EXAMPLE 8 sn-Glycerol 2,3-distearate A mixture of 300 mg. of sn-glycerol 2,3-distearate 1- triphenylmethyl ether, 300 mg. of boric acid and 6- ml. of trimethyl borate was refluxed for 3 hrs., then heated on a rotary evaporator for 30 minutes at The orange syrup was partitioned between ethyl acetate and water, and the organic layer was washed with water and then dried and concentrated to an oily solid. Tlc showed the crude product to be a mixture of mostly 1,2-diglyceride with a trace of 1,3-diglyceride, some triphenylmethylcarbinol and triphenylmethyl methyl ether. A crystallization from methanol removed the triphenylmethyl derivatives and other crystallization from hexane give pure sn-glycerol 2,3-distearate, M.P. 7273.5; [a] +2.5 (c. 1.2 CHCl The 2,3-di0leate was obtained using the same procedure described for the distearate except that the crude product (an oil) was chromatographed over Florisil impregnated with 10% boric acid, and using hexane and hexane-ether mixtures as the eluting system. The triphenylmethyl impurities were removed in the first few cuts, and the small amount of 1,3-diglyceride was eluted before the pure dioleate was obtained; [a] +2.14 (c. 5.62, CHCl The 2,3-dilinoleate, 2,3-dielaidate, and other 2,3-diacylates are prepared in a similar manner.
EXAMPLE 9 sn-Glycerol 1,2-carbonate 3-triphenylmethyl ether To a cooled solution of 4.0 g. of sn-glycerol 1,2-carbonate 3-(2,2,2-trichloroethyl) carbonate in 15 ml. of acetic acid and 15 ml. of ether was added 4.0 g. of activated zinc dust and the suspension was stirred at room temperature for 3 hours. The inorganic materials were filtered off with the aid of ether and the filtrate was evaporated at Water aspirator vacuum, and then with a vacuum pump (0.02 mm., pot temperature less than 40). The crude syrupy sn-glycerol 1,2-carbonate was dissolved in 20 ml. of dry CHCl and 10 ml. of pyridine, and 3.8 g. of trityl chloride was added. After stirring overnight at 25 the solution was diluted with ethyl acetate and worked up in the manner described in Example 2 to give 2.0 g. (53%) of sn-glycerol 1,2-carbonate 3-triphenylmethyl ether, M.P. 217219; [a] -17.5 (c. 3.97, CHCl Analysis.-Calcd for C H O (percent): C, 76.65; H, 5.59. Found (percent): C, 76.53; H, 5.60.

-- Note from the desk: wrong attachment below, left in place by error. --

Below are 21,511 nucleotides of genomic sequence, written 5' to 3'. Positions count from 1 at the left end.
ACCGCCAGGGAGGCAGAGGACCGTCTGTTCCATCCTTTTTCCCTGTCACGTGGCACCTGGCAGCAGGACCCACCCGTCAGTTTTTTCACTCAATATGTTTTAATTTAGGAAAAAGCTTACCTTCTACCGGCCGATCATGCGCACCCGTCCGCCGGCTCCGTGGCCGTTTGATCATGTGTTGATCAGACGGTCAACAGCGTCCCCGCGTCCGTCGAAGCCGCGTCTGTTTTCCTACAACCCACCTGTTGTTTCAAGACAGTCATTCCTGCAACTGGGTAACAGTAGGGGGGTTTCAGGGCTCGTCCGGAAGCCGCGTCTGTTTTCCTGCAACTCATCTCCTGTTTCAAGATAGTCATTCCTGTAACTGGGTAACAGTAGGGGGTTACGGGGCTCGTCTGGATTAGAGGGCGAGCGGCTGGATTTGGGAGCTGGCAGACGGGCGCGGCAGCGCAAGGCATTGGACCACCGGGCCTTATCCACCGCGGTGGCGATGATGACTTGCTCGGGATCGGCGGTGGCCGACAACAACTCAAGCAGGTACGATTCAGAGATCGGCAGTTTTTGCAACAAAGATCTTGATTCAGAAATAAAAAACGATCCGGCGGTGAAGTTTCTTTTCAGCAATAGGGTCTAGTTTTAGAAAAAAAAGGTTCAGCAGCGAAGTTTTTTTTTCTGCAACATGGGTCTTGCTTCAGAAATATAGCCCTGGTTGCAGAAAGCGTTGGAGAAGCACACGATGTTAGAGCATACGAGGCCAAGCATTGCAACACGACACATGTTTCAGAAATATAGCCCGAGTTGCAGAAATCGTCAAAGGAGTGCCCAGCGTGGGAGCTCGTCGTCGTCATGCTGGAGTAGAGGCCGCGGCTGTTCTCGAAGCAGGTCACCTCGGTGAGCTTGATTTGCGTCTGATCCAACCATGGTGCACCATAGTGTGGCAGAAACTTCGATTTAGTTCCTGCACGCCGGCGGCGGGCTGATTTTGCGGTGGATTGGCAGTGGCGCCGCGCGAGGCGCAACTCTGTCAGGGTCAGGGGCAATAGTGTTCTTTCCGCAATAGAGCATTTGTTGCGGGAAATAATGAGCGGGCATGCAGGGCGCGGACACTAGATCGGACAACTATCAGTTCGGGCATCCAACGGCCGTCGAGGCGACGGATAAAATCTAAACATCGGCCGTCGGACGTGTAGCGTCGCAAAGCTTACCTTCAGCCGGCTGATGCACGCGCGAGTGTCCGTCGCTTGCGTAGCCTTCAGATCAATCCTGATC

EXAMPLE 10 sn-Glycerol 1,2-diste'arate sn-Glycerol 1,2-carbonate 3-triphenylmethyl ether is hydrolyzed with NaOH to sn-glycerol 3-triphenylmethy1 ether by the procedure of J. Chem. Soc. 1967, 431. This compound is then treated with 2 equivalents of stearoyl chloride in pyridine and chloroform according to the procedure of Example 6 to give sn-glycerol 1,2-distearate 3-triphenylmethyl ether. The triphenylmethyl group is then removed with boric acid and trimethyl borate according to the procedure of Example 8 to give sn-glycerol 1,2-distearate.
Sn-Glycerol 1,2-dioleate, sn-glycerol 1,2-dilinoleate,
CH OCH HzO C O O CIIgC 01 References Cited Berger, Arch Int. Pharmacodyn., vol. LXXXV, No. 3-4, 1951, pp. 474-483.
ALEX MAZEL, Primary Examiner J. H. TURNIPSEED, Assistant Examiner US. Cl. X.R.